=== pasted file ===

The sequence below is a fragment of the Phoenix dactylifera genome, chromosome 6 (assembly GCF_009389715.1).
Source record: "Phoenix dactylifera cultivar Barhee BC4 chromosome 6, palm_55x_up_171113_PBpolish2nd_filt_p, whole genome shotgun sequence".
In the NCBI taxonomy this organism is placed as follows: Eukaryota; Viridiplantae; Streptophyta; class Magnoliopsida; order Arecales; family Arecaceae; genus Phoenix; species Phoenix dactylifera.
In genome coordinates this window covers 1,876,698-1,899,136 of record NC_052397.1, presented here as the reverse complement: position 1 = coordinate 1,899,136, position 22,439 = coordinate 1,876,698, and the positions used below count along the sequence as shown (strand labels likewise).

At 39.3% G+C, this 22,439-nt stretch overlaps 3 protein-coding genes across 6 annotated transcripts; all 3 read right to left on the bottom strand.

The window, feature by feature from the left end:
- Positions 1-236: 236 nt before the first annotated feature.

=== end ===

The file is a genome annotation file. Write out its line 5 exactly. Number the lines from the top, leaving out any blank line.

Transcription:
At 39.3% G+C, this 22,439-nt stretch overlaps 3 protein-coding genes across 6 annotated transcripts; all 3 read right to left on the bottom strand.